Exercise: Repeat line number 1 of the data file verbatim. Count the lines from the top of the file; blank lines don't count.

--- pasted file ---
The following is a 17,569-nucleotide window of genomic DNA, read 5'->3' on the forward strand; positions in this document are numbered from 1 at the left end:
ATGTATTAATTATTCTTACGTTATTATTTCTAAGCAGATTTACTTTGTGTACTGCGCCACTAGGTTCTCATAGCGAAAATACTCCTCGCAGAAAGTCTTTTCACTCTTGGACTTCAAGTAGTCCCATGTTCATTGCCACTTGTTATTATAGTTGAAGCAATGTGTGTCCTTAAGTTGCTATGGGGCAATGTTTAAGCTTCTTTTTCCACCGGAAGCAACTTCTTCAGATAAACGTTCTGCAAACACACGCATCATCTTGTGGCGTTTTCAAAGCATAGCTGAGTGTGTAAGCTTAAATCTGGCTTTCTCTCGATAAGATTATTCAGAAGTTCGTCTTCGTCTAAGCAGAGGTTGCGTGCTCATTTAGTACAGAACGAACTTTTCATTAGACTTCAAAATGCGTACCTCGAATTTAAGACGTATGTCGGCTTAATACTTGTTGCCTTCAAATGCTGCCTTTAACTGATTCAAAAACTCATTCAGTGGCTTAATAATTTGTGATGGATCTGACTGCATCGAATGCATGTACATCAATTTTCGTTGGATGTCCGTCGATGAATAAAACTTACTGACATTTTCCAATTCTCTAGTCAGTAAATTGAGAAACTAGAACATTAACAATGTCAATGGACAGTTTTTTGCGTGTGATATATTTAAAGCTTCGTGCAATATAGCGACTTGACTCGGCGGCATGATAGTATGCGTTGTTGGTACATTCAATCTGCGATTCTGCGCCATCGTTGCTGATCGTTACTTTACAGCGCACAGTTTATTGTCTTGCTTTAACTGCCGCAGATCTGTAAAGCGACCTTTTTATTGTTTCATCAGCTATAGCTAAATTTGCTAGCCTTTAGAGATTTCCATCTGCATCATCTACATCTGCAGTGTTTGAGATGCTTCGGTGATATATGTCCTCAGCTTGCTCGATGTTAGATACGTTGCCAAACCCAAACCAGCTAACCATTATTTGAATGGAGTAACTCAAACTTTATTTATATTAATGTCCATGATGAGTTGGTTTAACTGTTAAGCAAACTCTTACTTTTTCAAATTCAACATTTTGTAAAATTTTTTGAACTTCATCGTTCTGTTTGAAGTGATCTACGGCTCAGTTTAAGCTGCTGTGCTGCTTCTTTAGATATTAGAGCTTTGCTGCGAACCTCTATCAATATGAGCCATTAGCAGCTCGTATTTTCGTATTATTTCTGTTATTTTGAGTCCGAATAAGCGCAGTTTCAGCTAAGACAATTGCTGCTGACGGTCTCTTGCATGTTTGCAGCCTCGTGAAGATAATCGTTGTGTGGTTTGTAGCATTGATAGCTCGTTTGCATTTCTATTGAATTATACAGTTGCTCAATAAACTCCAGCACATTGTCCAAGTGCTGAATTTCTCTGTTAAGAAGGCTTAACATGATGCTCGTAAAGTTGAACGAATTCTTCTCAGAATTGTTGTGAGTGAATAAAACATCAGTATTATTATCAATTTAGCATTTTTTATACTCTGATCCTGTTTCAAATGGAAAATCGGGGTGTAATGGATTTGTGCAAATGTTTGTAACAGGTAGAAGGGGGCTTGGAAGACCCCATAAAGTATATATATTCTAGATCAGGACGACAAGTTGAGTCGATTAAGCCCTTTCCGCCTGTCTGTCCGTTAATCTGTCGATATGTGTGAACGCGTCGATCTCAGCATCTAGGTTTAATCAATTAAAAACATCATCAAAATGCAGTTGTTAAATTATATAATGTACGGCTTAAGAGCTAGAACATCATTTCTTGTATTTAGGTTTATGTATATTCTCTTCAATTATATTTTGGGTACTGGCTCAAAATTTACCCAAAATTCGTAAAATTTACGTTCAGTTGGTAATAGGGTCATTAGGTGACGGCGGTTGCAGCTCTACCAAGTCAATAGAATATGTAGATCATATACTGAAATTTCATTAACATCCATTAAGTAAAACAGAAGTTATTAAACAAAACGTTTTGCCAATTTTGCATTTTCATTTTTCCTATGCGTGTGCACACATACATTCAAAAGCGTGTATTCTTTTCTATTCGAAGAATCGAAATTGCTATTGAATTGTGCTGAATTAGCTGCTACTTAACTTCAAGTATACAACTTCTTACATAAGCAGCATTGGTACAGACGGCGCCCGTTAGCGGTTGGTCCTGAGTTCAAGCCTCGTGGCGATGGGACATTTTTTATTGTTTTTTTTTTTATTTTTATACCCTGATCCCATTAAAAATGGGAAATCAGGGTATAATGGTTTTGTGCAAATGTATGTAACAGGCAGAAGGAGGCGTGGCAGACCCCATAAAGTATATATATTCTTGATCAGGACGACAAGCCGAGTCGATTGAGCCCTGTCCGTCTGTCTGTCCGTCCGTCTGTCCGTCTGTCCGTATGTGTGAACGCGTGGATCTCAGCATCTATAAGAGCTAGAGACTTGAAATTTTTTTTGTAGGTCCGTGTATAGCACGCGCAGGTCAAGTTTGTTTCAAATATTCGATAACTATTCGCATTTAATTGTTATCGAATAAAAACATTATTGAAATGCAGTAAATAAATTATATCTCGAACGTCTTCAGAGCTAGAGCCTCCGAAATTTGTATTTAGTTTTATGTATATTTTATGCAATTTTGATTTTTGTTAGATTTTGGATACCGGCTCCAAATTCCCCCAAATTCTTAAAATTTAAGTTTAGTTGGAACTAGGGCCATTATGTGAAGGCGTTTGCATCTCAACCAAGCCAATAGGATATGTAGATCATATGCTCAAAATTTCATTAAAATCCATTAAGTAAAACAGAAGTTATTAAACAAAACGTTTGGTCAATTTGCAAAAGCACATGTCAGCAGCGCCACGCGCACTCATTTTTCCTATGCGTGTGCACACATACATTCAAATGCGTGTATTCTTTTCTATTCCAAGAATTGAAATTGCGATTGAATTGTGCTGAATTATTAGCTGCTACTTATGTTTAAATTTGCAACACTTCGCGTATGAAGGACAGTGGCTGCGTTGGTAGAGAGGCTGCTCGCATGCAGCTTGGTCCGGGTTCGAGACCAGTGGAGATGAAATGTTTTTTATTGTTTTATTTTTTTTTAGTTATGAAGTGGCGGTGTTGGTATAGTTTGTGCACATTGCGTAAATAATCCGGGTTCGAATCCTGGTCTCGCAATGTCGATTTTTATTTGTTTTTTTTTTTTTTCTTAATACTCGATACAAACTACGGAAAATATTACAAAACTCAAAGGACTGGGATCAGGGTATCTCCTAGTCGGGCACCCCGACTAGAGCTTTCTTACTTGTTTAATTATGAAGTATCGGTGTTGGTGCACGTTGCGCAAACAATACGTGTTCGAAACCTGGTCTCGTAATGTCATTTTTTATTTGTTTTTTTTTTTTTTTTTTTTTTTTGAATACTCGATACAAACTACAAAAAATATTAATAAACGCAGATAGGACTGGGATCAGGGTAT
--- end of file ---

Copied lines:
The following is a 17,569-nucleotide window of genomic DNA, read 5'->3' on the forward strand; positions in this document are numbered from 1 at the left end: